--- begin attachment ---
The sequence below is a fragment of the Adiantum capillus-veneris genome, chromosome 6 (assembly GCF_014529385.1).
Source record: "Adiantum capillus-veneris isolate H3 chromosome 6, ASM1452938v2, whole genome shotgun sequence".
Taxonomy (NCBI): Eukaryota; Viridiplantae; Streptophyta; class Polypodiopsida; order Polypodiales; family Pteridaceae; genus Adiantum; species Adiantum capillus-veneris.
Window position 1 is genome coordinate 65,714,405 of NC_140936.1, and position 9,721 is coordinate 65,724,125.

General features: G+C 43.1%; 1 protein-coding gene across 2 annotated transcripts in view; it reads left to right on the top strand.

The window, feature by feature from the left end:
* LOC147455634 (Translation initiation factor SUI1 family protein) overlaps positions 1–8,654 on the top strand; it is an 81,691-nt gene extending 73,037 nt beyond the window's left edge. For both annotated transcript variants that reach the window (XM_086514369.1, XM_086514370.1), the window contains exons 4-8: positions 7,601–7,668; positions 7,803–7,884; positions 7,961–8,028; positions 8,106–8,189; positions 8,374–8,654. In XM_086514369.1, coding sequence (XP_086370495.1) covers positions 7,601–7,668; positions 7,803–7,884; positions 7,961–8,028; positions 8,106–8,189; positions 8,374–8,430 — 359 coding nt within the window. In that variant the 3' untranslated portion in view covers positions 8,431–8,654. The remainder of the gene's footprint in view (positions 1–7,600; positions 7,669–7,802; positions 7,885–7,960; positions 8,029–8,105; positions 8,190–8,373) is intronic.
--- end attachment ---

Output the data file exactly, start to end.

The sequence below is a fragment of the Adiantum capillus-veneris genome, chromosome 6 (assembly GCF_014529385.1).
Source record: "Adiantum capillus-veneris isolate H3 chromosome 6, ASM1452938v2, whole genome shotgun sequence".
Taxonomy (NCBI): Eukaryota; Viridiplantae; Streptophyta; class Polypodiopsida; order Polypodiales; family Pteridaceae; genus Adiantum; species Adiantum capillus-veneris.
Window position 1 is genome coordinate 65,714,405 of NC_140936.1, and position 9,721 is coordinate 65,724,125.

General features: G+C 43.1%; 1 protein-coding gene across 2 annotated transcripts in view; it reads left to right on the top strand.

The window, feature by feature from the left end:
* LOC147455634 (Translation initiation factor SUI1 family protein) overlaps positions 1–8,654 on the top strand; it is an 81,691-nt gene extending 73,037 nt beyond the window's left edge. For both annotated transcript variants that reach the window (XM_086514369.1, XM_086514370.1), the window contains exons 4-8: positions 7,601–7,668; positions 7,803–7,884; positions 7,961–8,028; positions 8,106–8,189; positions 8,374–8,654. In XM_086514369.1, coding sequence (XP_086370495.1) covers positions 7,601–7,668; positions 7,803–7,884; positions 7,961–8,028; positions 8,106–8,189; positions 8,374–8,430 — 359 coding nt within the window. In that variant the 3' untranslated portion in view covers positions 8,431–8,654. The remainder of the gene's footprint in view (positions 1–7,600; positions 7,669–7,802; positions 7,885–7,960; positions 8,029–8,105; positions 8,190–8,373) is intronic.